Back to 2019_11_20_CIE_opinion_isasi
Jose Ramon Isasi Allica, Full Professor of Chemistry. School of Sciences University of Navarra.
What would you be willing to give up for a greener planet or a smoother climate transition? Probably mobile would not be your first choice, and yet its manufacture requires several minerals (such as the famous coltan, from which tantalum is obtained) that are mined in areas of geopolitical conflict. The paradox is even more unpleasant when we find out that the current technologies for the longed-for green energies (solar, wind, electric vehicles...) also require scarce minerals. Well, the Earth's mineralogy is unique. Much is said about biodiversity and the need to defend it, but we must not forget that there are minerals that are also highly threatened. Most of the approximately 5,000 mineral species estimated to exist on our planet are rare and have been formed by a series of geological events (including, of course, extinctions due to natural causes).
An American geologist and astrobiologist, Robert Hazen, has analyzed mineral evolution using ideas assimilated from the programs of study of biological evolution with financial aid from mathematics. On every planet there are common minerals and extremely rare ones. The latter have appeared thanks to fortuitous events and, most probably, we would not find them again if we were to restart the history of the solar system. The most fascinating event is also the greatest environmental catastrophe our planet has ever experienced: the Great Oxidation.
Three billion years ago, cyanobacteria began to produce oxygen in large quantities, which caused the mass extinction of the microorganisms that at that time were masters of the Earth. For them, oxygen was highly toxic. Of course, many more forms of life emerged to replace them (including us). As for the "mineral kingdom", it is estimated that two thirds of the "geodiversity" comes indirectly from these biological changes in the atmosphere and oceans.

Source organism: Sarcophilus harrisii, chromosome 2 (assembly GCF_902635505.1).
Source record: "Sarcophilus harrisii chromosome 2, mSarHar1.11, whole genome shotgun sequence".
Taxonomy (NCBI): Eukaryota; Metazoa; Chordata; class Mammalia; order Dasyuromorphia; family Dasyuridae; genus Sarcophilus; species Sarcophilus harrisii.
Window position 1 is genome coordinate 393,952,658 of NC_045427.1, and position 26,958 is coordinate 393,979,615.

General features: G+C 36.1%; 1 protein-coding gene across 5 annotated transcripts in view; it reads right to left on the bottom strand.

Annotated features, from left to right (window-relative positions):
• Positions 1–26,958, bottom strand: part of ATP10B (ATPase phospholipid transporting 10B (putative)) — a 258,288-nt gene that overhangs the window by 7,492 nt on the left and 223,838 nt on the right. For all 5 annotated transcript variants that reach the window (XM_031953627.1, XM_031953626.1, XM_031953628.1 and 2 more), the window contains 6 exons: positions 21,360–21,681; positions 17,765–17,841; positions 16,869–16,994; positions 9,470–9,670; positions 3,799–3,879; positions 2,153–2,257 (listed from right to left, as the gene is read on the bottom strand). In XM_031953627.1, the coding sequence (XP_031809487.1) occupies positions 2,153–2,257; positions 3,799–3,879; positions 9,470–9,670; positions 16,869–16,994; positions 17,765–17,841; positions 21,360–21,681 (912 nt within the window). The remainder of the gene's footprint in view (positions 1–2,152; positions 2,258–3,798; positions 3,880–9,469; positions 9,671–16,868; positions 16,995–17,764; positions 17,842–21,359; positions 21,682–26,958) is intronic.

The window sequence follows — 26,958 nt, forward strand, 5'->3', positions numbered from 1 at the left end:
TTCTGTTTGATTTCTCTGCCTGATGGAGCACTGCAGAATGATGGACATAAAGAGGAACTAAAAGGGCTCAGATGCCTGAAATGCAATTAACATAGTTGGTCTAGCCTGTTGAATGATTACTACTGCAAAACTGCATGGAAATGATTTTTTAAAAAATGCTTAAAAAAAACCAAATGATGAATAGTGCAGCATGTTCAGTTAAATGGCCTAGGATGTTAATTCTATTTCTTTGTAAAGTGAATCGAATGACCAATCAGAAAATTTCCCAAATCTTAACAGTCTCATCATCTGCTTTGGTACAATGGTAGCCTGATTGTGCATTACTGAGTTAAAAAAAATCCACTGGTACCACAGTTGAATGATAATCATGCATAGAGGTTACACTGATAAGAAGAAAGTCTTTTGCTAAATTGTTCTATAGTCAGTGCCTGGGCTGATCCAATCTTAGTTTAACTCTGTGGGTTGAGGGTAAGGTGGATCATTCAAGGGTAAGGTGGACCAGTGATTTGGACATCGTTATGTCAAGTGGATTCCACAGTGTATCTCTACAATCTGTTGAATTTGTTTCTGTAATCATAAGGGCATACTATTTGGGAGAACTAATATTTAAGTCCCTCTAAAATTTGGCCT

If we focus on the elements -which are what we really seek for the technological uses mentioned above- we can say that they were already on our planet, alone or in the company of others, since the beginning of time. They would be forming part of some mineral or rock that could have been different in each geological age. Once we extract the minerals in which those elements are found today, we proceed to separate them and re-combine them as needed to make a battery, a capacitor, a catalyst, and so on. The story of how they got here is also well known: the lightest elements (hydrogen, helium...) were formed minutes after the Big Bang. Then, in the stars, nuclear fusion processes gave rise to heavier elements until they reached iron. But these are only the first twenty-six. The following ones, up to uranium, are formed in other stellar processes by neutron captures. Starting with uranium (the issue 92), the others have been generated by individuals of our own species, for purely scientific reasons or looking for some technological application.
2019 was designated by UNESCO as the International Year of the Periodic Table, taking advantage of the 150th anniversary of the arrangement of the elements proposal by the Russian chemist DmitriMendeleev. There are several ways of arranging them in order to reflect that they are grouped by families or groups since, periodically, their properties are repeated every few years issue.
A version of the Table recently published by the European Society of Chemistry and based on an idea of W.F. Sheehan from 1976 is particularly curious. It is the table of the "endangered" elements. The elements are arranged in the usual order but the area of the box each element occupies is proportional to its abundance and the color of the shading gives an idea of its vulnerability: green if there is plenty, yellow or orange for those at slight or severe risk, red for those seriously threatened. The latter include tantalum, mentioned above, but also germanium, arsenic, zinc, silver and helium, among others. Yes, helium too because, being the second most abundant in the Universe, it is escaping from the planet every time we release a balloon, so its reserves are running out. There are multiple medical and technological applications that require extremely low temperatures, which are achieved thanks to helium.
But are these applications really essential? Isn't a child's smile worth more? Or is it better to let him play with his cell phone? What will we do if we run out of these threatened elements? Will we go out and look for them on other planets? Or will we manufacture them, as we already do with technetium?
The 21st century presents us with a great issue of challenges (in energy, materials, environment and health) if we are to sustain our high "western" lifestyle. And those of us at Chemistry will not be the problem, but to a large extent, the solution.